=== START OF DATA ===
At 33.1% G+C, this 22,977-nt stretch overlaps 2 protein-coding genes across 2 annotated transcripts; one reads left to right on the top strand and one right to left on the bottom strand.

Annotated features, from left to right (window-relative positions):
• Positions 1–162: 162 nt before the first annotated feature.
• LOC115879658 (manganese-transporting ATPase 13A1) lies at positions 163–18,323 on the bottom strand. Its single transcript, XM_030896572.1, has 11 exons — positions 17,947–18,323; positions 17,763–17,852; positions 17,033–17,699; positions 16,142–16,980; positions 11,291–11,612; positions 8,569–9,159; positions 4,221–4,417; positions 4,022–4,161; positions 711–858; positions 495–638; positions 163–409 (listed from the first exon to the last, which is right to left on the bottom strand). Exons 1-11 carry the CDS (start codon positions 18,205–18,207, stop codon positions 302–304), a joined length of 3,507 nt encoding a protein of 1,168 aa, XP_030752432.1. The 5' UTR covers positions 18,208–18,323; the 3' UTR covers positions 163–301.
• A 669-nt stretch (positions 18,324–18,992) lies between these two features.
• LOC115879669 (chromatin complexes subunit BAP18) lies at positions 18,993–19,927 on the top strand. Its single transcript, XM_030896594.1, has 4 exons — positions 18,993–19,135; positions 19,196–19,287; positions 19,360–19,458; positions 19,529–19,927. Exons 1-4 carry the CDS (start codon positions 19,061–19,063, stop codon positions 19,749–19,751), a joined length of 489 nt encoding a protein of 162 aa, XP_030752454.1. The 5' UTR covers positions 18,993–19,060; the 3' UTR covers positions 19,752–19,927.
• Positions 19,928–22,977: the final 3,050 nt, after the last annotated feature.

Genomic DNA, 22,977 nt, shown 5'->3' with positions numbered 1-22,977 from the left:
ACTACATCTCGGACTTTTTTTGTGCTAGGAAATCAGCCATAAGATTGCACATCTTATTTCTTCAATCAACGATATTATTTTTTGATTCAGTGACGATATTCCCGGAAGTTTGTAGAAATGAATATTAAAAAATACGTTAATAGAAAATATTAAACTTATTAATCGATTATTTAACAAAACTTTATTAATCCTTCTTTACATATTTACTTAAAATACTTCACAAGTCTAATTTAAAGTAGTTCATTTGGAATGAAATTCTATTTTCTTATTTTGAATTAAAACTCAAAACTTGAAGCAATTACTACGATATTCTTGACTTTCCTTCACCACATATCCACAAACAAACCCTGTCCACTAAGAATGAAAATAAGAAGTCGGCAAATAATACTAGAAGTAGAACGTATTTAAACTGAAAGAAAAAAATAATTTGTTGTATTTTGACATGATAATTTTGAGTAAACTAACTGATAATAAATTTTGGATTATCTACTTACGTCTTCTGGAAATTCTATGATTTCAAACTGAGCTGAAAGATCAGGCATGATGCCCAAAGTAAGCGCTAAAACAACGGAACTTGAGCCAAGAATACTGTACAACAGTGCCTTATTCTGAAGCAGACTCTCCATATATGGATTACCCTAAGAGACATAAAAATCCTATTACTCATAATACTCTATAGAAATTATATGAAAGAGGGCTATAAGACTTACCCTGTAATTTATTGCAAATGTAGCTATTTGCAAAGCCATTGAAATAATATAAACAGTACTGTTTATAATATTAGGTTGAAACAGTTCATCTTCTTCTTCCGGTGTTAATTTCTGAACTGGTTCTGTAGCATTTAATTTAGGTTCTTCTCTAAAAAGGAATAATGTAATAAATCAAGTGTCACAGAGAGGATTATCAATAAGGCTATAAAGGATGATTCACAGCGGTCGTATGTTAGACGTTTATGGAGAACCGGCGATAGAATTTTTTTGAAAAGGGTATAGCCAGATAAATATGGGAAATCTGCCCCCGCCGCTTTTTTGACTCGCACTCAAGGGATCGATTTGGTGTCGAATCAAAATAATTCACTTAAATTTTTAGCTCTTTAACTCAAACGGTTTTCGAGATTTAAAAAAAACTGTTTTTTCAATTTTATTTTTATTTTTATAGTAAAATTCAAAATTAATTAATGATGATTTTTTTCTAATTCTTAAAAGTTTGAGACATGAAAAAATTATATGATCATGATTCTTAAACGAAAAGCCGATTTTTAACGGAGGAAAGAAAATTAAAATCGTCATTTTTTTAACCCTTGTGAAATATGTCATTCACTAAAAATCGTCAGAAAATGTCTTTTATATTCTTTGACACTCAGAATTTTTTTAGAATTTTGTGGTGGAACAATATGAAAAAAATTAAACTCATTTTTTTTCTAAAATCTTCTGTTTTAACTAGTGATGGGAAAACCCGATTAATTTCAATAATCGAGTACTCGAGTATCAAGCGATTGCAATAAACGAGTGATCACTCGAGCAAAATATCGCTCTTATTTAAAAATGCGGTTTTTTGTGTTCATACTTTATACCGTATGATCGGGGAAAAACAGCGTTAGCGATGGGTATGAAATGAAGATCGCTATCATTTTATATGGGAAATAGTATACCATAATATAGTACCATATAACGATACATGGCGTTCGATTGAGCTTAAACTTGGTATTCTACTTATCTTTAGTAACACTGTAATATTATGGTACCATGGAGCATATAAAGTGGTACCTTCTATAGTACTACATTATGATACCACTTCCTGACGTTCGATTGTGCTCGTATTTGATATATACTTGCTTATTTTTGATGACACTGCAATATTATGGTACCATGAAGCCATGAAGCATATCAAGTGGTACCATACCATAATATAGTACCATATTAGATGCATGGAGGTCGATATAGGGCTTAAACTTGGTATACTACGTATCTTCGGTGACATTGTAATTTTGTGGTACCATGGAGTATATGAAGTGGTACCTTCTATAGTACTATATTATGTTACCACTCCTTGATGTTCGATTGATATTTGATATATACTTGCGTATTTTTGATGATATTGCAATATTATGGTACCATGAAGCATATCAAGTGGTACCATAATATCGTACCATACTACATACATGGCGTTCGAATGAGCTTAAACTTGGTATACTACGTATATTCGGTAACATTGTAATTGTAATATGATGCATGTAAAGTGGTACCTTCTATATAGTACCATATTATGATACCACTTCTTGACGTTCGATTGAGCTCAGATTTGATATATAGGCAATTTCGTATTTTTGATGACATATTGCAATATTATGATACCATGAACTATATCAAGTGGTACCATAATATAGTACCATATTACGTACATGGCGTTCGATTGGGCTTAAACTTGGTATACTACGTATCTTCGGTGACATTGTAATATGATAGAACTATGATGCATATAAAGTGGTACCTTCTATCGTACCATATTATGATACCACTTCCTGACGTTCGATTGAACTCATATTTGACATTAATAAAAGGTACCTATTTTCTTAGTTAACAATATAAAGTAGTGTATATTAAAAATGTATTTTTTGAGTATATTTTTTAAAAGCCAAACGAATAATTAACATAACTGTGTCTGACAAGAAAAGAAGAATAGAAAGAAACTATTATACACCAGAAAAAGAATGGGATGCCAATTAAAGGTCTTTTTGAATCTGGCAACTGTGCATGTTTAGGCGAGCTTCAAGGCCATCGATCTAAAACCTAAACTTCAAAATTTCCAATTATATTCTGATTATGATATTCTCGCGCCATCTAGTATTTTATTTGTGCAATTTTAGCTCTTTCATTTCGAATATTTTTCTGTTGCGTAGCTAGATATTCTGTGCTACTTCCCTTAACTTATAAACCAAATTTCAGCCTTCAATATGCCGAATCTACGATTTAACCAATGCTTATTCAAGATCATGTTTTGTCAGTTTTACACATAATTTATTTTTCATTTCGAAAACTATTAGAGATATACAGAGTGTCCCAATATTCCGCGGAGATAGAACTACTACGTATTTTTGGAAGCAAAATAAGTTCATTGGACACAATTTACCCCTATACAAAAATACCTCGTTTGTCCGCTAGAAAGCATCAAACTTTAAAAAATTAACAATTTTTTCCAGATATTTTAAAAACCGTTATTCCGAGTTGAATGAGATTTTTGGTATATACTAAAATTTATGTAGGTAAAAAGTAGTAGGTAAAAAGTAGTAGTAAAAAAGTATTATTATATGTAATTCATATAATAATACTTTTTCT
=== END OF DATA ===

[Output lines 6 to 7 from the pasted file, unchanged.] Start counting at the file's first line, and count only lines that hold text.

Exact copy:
• LOC115879669 (chromatin complexes subunit BAP18) lies at positions 18,993–19,927 on the top strand. Its single transcript, XM_030896594.1, has 4 exons — positions 18,993–19,135; positions 19,196–19,287; positions 19,360–19,458; positions 19,529–19,927. Exons 1-4 carry the CDS (start codon positions 19,061–19,063, stop codon positions 19,749–19,751), a joined length of 489 nt encoding a protein of 162 aa, XP_030752454.1. The 5' UTR covers positions 18,993–19,060; the 3' UTR covers positions 19,752–19,927.
• Positions 19,928–22,977: the final 3,050 nt, after the last annotated feature.